Nimzowitsch Defence

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Nimzowitsch Defence
a b c d e f g h
8
Chessboard480.svg
a8 black rook
c8 black bishop
d8 black queen
e8 black king
f8 black bishop
g8 black knight
h8 black rook
a7 black pawn
b7 black pawn
c7 black pawn
d7 black pawn
e7 black pawn
f7 black pawn
g7 black pawn
h7 black pawn
c6 black knight
e4 white pawn
a2 white pawn
b2 white pawn
c2 white pawn
d2 white pawn
f2 white pawn
g2 white pawn
h2 white pawn
a1 white rook
b1 white knight
c1 white bishop
d1 white queen
e1 white king
f1 white bishop
g1 white knight
h1 white rook
8
7 7
6 6
5 5
4 4
3 3
2 2
1 1
a b c d e f g h
Moves 1.e4 Nc6
ECO B00
Named after Aron Nimzowitsch
Parent King's Pawn Game
This article is about the opening moves 1.e4 Nc6. For the more common 1.d4 Nf6 2.c4 e6 3.Nc3 Bb4, see Nimzo-Indian Defence.

The Nimzowitsch Defence is a somewhat unusual chess opening characterised by the moves:

1. e4 Nc6

This opening is an example of a hypermodern opening where Black invites White to occupy the centre of the board at an early stage with pawns. Black's intent is to block or otherwise restrain White's central pawns and, if allowed to do so by inaccurate play by White, eventually undermine the White pawn centre by well-timed pawn advances of his own or by attacking the White pieces defending the centre. World Champion Garry Kasparov and Grandmaster Raymond Keene wrote that it "has never been fully accepted as a dependable opening. Nevertheless it is sound and offers the maverick spirit a great deal of foreign territory to explore."[1]

The Nimzowitsch is included under code B00 ("uncommon king's pawn opening") in the Encyclopaedia of Chess Openings.


Main variations[edit]

  • 2.d4 d5. The line that Aron Nimzowitsch, the originator of the opening, usually preferred. Now White can choose among (1) 3.e5, which Black usually meets with 3...Bf5,(Although 3...f6 is also a decent, though more complex, variation) followed by playing ...e6 (which no longer locks in the light-squared Bishop) and later attacking White's central pawn chain with moves such as ...f6 and ...c5; (2) 3.exd5 Qxd5, followed by either 4.Nf3, seeking to gain time by attacking the queen with Nc3, but enabling Black to put pressure on White's centre with 4....Bg4 or 4....e5, or else 4.Nc3 Qxd4 5.Qe2, a risky gambit that can be dangerous to unprepared defenders; and (3) 3.Nc3 dxe4 (3...e6 leads to a type of French Defence) 4.d5 Ne5, when White usually continues in gambit style with 5.Qd4 or 5.Bf4 Ng6 6.Bg3.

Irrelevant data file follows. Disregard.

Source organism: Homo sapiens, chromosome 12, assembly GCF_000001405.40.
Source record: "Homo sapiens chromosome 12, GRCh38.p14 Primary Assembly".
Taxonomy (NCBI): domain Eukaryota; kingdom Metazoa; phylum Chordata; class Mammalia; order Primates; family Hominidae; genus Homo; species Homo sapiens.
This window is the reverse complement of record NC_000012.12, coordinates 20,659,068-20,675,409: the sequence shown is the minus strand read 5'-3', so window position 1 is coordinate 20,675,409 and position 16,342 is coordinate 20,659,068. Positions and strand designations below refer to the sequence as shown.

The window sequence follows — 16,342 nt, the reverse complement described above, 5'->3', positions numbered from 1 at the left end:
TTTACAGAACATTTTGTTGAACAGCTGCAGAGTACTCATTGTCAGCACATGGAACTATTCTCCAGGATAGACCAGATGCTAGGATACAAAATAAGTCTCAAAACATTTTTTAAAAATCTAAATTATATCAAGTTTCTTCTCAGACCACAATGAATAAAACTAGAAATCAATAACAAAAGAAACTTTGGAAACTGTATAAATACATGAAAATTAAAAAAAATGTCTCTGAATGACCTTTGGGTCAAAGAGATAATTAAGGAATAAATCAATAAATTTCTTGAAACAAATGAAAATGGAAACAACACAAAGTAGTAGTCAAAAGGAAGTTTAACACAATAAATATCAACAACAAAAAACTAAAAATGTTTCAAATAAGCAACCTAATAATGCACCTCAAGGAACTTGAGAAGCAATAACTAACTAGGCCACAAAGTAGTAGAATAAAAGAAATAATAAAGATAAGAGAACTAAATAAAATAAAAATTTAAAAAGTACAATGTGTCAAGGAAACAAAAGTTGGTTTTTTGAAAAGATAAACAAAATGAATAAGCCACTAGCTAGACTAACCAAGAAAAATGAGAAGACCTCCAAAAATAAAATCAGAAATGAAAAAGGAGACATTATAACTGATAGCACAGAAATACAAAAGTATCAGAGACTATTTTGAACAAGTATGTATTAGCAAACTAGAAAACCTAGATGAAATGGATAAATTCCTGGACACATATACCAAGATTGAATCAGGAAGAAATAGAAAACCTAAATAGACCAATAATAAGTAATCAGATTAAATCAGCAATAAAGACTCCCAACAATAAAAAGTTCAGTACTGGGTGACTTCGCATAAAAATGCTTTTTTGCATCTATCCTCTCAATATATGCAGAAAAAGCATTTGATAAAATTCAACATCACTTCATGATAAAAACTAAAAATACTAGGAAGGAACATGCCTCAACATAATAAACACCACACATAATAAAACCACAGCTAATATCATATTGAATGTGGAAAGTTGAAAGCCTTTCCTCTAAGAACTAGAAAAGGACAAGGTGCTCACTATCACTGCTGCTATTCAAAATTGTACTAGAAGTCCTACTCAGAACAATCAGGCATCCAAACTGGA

• 2.d4 e5. A solid line favored by the late British Grandmaster Tony Miles. White can transpose to the Scotch Game with 3.Nf3, or play 3.d5 Nce7 (3...Nb8, although perhaps not as bad as it looks, is considered inferior), which gives White only a slight plus score in practice. Another approach is 3.dxe5 Nxe5, when White can seek a quiet positional advantage with 4.Nf3 or play the more aggressive (but potentially weakening) thrust 4.f4.
  • 2.Nf3, shown by some databases to be the most common move, is often played by White players not eager for a theoretical battle on their opponents' turf.[2] 2...e5, transposing to a double king-pawn opening[3] may be the best move, but is unlikely to appeal to the hard-core Nimzowitsch player. Other moves, including 2...d6, 2...e6, 2...Nf6, 2...d5, and 2...g6 are playable but tend to lead to inferior variations of the Pirc Defense, French Defence, Alekhine's Defence, Scandinavian Defense, or Robatsch Defense, respectively. The sharp 2...f5, although somewhat dubious, was played with some success by the American International Master Doug Root, and more recently by the Finnish International Master Olli Salmensuu and others. It may lead to wild complications, e.g. 3.exf5 d5 4.Nh4!? e5!? 5. Qh5+ g6 6.fxg6 Nf6! 7.g7+ Nxh5 8.gxh8(Q) Qxh4 9.Qxh7 Nd4, when White is a whole rook up, but Black has a huge lead in development and White's king is in jeopardy. Naiditsch-Doettling, Dortmund 2000, ended in a draw after further complications: 10.Qg6+ Kd8 11.d3 Nf4! 12.Qf7 Bb4+ 13.c3 Bg4! 14.Qg8+ Kd7 15.Qg7+ Kc6 16.g3 Nf3+ 17.Kd1 Nd4+ 18.Kd2 Nf3+ 19.Kd1 Nd4+ 1/2-1/2. The British International Master Gary Lane advocates the more solid 4.d4 Bxf5 5.Bb5 (trying to control the weakened e5 square) Qd6 6.Ne5 Nf6 7.0-0 Nd7 8.Bxc6 bxc6 9.Qf3! Nxe5 (or 9...e6 10.g4 Bg6 11.Nxg6 hxg6 12.Bf4 Qb4 13.Qd3) 10.Qxf5 Nf7 11.Bf4 Qd7 12.Qxd7+ Kxd7 13.Nd2 when Black's inferior pawn structure gave White a small advantage in Shaw versus Salmensuu, European Team Championship, León 2001 (1-0, 63).[4]

See also[edit]

References[edit]

  1. ^ Garry Kasparov and Raymond Keene, Batsford Chess Openings 2, Collier Books, 1989, p. 228. ISBN 0-02-033991-7.
  2. ^ The American International Master Jeremy Silman writes that "most players (even at the grandmaster level) avoid any pre-studied lines by the opponent by simply replying with 2.Nf3". Jeremy Silman, The Reassess Your Chess Workbook: How to Master Chess Imbalances, Siles Press, 2001, p. 383. ISBN 1-890085-05-7.
  3. ^ For example, this was used by Magnus Carlsen against Bill Gates in a televised match on January 22, 2014
  4. ^ Shaw vs. Salmensuu

External links[edit]